May 28, 2024

MEDIA CONTACT: Alan Durning, Sightline Institute, 

FULL ARTICLE: The Bizarre Red-Blue Politics of Election Consolidation  

SEATTLE, WA – Election consolidation (moving local elections to the same November ballot as national elections) boosts turnout more than any other effort, often doubling participation in local elections. The reform has widespread support among the organized right and the organized left. 

To date, however, election consolidation has been more bizarre-partisan than bipartisan. In a rare pattern of role reversals, proposals come from Republicans in red states and Democrats in blue states, according to new research from the nonpartisan think tank Sightline Institute. 

  • Almost every state election consolidation proposal in living memory has split legislators along party lines. In red states such as Arizona, Montana, and Tennessee, Republicans vote yea and Democrats vote nay. In blue states such as Washington and New York, vice versa.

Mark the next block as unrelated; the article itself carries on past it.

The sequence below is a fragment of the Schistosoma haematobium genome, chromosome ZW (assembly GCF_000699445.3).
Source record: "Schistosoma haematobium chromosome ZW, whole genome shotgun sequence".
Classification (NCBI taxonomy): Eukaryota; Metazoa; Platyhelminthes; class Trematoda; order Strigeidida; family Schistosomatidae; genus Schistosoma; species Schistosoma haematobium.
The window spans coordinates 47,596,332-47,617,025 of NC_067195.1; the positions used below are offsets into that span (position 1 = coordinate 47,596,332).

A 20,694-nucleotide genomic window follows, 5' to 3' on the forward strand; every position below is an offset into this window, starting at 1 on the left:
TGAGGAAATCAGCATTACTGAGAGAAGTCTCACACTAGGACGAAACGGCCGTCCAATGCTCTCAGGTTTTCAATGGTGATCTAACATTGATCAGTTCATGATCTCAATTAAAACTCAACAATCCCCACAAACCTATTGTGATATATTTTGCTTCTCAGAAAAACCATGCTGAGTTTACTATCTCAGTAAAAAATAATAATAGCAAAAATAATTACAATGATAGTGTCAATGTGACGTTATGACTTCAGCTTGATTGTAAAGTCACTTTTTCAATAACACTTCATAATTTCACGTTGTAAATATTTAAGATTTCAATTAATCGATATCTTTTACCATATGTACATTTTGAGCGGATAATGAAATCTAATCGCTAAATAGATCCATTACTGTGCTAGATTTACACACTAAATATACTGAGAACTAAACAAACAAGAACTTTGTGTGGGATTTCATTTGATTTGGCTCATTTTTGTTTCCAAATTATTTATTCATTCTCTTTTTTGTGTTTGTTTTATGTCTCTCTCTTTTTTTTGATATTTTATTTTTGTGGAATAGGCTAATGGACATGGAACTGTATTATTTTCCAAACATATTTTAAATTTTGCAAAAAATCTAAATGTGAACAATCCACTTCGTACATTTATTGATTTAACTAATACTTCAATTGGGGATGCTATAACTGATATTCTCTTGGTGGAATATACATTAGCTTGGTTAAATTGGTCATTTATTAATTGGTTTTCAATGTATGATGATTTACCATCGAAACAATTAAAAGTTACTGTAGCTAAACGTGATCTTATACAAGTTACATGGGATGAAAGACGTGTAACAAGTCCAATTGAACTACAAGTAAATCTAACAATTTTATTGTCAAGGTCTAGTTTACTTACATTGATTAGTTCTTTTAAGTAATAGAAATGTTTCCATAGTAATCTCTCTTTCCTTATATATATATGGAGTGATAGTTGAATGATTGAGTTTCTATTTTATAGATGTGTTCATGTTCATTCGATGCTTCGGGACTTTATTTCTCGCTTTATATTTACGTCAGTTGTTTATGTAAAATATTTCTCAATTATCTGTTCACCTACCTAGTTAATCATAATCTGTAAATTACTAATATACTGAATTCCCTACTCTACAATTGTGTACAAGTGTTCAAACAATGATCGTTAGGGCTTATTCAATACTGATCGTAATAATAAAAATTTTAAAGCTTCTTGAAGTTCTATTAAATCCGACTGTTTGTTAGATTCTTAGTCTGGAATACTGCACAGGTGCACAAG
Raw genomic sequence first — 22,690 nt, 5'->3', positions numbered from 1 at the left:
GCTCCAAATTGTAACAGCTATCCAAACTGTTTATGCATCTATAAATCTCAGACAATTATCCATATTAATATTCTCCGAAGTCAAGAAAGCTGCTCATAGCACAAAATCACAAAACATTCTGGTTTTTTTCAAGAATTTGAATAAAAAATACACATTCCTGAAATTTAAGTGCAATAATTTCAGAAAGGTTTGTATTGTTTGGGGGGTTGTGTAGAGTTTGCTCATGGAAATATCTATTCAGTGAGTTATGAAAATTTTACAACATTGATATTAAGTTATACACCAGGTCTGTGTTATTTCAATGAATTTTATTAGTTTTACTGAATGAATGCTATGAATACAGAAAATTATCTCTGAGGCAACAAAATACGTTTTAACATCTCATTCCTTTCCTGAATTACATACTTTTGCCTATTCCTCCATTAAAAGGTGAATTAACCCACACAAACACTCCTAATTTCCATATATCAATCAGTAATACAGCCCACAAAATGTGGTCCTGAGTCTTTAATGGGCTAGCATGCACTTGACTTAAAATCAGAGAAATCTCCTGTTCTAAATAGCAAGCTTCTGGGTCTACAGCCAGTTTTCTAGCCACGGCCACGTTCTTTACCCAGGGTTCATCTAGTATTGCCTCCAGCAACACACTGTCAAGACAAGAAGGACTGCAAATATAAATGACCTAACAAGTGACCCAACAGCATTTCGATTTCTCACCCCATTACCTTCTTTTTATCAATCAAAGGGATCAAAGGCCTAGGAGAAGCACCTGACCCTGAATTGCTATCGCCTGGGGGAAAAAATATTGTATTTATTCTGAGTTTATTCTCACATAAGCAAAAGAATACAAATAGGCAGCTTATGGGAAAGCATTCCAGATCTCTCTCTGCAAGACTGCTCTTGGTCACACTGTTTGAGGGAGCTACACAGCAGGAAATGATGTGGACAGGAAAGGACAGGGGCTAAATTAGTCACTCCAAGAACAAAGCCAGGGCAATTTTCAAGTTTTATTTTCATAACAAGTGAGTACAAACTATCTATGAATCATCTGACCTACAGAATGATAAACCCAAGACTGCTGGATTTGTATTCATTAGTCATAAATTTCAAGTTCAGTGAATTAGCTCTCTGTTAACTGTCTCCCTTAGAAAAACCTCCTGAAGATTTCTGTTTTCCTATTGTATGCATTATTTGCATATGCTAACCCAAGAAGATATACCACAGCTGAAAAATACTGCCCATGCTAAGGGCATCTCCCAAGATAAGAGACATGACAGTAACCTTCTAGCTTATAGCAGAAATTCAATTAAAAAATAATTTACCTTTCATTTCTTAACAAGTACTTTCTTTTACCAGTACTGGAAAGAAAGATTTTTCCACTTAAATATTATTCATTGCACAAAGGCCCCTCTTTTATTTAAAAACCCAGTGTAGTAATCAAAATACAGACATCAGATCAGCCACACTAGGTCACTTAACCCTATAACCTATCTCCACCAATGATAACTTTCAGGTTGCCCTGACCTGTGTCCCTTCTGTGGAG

• Proponents and opponents recite the same arguments for and against election consolidation.  
  • The reform’s support is mile-wide and inch-deep: even among the all-star bipartisan roster of organizations that endorse it, it’s almost no one’s priority.  
  • Election consolidation appears to be a boon to neither the left nor the right, though it routinely doubles turnout and yields a much younger electorate. 

Lead author of the research and executive director of Sightline Institute Alan Durning found that these patterns could be a byproduct of negative partisanship: elected officials guessing which electoral reforms will help or hurt their team in reaction to which side proposed a given piece of legislation. 

“If negative partisanship is the main thing driving legislators to polarize in their current state-by-state patchwork formation, it actually bodes well for continuing the consolidation of local elections,” said Durning. “Patient and diplomatic reformers may be able to navigate the tides using the rarest of things in 21st-century politics: bipartisan coalitions.”   

Read the full analysis: The Bizarre Red-Blue Politics of Election Consolidation  



Alan Durning is the founder and Executive Director of Sightline Institute. His current topics of focus include democracy reform and housing affordability. Find his latest research here. 

Sightline Institute is an independent, nonpartisan, nonprofit think tank providing leading original analysis of democracy, forests, energy, and housing policy in the Pacific Northwest, Alaska, British Columbia, and beyond. 

May 28, 2024